Many of us know what it’s like to experience imposter syndrome; that pernicious, doubtful inner voice that tries to trip us up, preventing us from achieving what we’re capable of.
Maybe this story of will resonate with you? On day one of my new job as a CEO, I sat down at my desk, surveyed my office, and thought to myself, ‘what am I doing?’ I’ve never been a CEO. How will I know what to do? What if I can’t do this job? What if they’ve got the wrong person? The fact that my predecessor had left the office piled high with mounds of paperwork – with no explanatory notes – only added to my rising feelings of anxiety.
But then I realised this was just an internal wobble, and I needed to relax. A bit like climbing a mountain, as long as I didn’t look down, kept putting one foot in front of another and used my common sense, things would work out.
Carol Ann Rice of The Real Coaching Company helps CEOs and company directors get over imposter syndrome. She says “It’s our sense that everyone else has all the answers and expert knowledge, and somehow we are bluffing and busking our way through it. This is not a reality but a fear. You have all you need to make a success of your business, but allow yourself to learn as you go.”
Here are 5 strategies I find effective for dealing with imposter syndrome.
1. See Imposter Syndrome As A Positive
Philosopher Bertrand Russell once said, “The trouble with the world is that the stupid are cocksure and the intelligent are full of doubt.” This pithy description of imposter syndrome reminds us that we have integrity and strong values, qualities that are foundational to running a successful business and building a great brand. Self-doubt reminds us of our basic humanity, keeps us humble and stops us behaving like an idiot.
2. Look For The Silver Lining
Consider the upside of having these doubts. What good will come of it? On some days my list might include: 1. Eat more cake. 2. Excuse to call my business buddy. 3. Write this article. 4. Connect with how my clients and readers are feeling. 5. Make coaching interventions that reminds my clients that they’ve earned their place in their industry.
3. Sing Your Own Song
Whilst I’m no slouch about doing my own market research and checking out what my competitors are doing with their branding and marketing, I don’t let this affect what I’m doing. Yes, there’s a lot of ‘noise’ in the market, especially online, but I know that the only way that I’ll cut through it is to keep singing my song. And to zig when everybody else is zagging. So yes, writing a business plans is essential if you’re serious about your business, and whatever the fashion in the industry, you’ll never hear me say it’s not necessary.
4. Keep Telling The Truth
The fact is we all have moments of self-doubt, and telling the truth about it is a service to others. In today’s social media, reality-TV world it’s easy to think everyone’s lives are perfectly full of glittery hustle and Instagram-worthy days. Hearing about the imperfections and vulnerability of others reminds us that we’re all struggling together. Which is not code for ‘let it all hang out’ either. Routinely sharing ‘the latest drama’ on Facebook may pull some people in. But it also makes you look flakey and seriously unprofessional. Not that I imagine, if you’re a regular reader of my blog, this applies to you! This is a drama free zone.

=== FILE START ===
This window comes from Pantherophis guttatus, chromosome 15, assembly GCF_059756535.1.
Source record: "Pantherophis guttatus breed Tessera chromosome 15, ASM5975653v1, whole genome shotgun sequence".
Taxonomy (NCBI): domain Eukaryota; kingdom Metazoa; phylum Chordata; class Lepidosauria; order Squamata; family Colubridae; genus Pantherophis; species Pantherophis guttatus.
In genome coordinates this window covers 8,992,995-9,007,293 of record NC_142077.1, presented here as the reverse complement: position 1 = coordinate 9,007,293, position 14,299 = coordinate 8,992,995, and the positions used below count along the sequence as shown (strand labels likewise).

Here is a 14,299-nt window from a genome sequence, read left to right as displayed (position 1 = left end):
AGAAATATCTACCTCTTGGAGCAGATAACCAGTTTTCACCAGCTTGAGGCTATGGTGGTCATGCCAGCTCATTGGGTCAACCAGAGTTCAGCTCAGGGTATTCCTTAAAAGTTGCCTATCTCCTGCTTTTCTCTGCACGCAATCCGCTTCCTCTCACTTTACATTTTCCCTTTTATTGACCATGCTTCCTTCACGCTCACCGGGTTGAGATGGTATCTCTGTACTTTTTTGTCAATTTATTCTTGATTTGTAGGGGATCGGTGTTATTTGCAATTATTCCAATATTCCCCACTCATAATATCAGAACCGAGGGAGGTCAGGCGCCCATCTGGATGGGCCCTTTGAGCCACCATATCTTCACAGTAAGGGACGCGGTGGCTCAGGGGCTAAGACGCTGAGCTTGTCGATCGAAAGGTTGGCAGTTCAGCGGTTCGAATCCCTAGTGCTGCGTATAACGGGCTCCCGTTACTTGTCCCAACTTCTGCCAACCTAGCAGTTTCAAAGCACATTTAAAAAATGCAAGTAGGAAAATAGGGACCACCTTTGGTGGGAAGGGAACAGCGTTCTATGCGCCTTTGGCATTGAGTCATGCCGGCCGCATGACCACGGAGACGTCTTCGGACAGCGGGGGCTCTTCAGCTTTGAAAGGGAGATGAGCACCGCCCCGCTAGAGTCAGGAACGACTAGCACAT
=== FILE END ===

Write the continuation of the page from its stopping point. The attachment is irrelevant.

5. Focus On Being Of Service
Doubt is usually about us. But the fact is that comparing ourselves to others doesn’t stand up to scrutiny for the simple reason it’s rarely an accurate comparison. Which is why supporting others is a great way of shifting your energy off yourself and onto others. If you’re in the grip of imposter syndrome, spend 30 minutes being of service. Write a thank you note to a supplier or referrer. Write a testimonial or review for somebody who’s helped you. Think about how you can go the extra mile for a customer.
So next time you’re experiencing feelings of self-doubt, grab yourself a slice of cake, and try some of these strategies to break the cycle and regain control and confidence. You might have to go to the gym afterwards though!
Join The Conversation
Question: What are your strategies for dealing with imposter syndrome? I love reading your feedback so please do take a moment to share let me know in the comments box below.
Explore These Additional Resources
Did you miss?
- The Story Of How I Started My Business – Part 1
- The Story Of How I Started My Business – Part 2
- 7 Business Lessons From My Years As A CEO
- The Origins Of My Brand Values
Work With Me
I’m Denyse Whillier, a Sussex and London based business coach and consultant. I work with responsible business leaders to build profitable and successful brands that do good, make money and help to change the world. I draw on Built To Succeed™, my proven success system, developed during my 8 years in the trenches as a CEO, to help my clients to achieve their goals.
I’d love to start a conversation about whether we’re a good fit to work together. Simply use this link to arrange an informal Skype coffee chat. There’s no hard sell. Just solid advice and a straightforward, honest assessment of whether 1:1 business coaching (or business consultancy) would be right for you.
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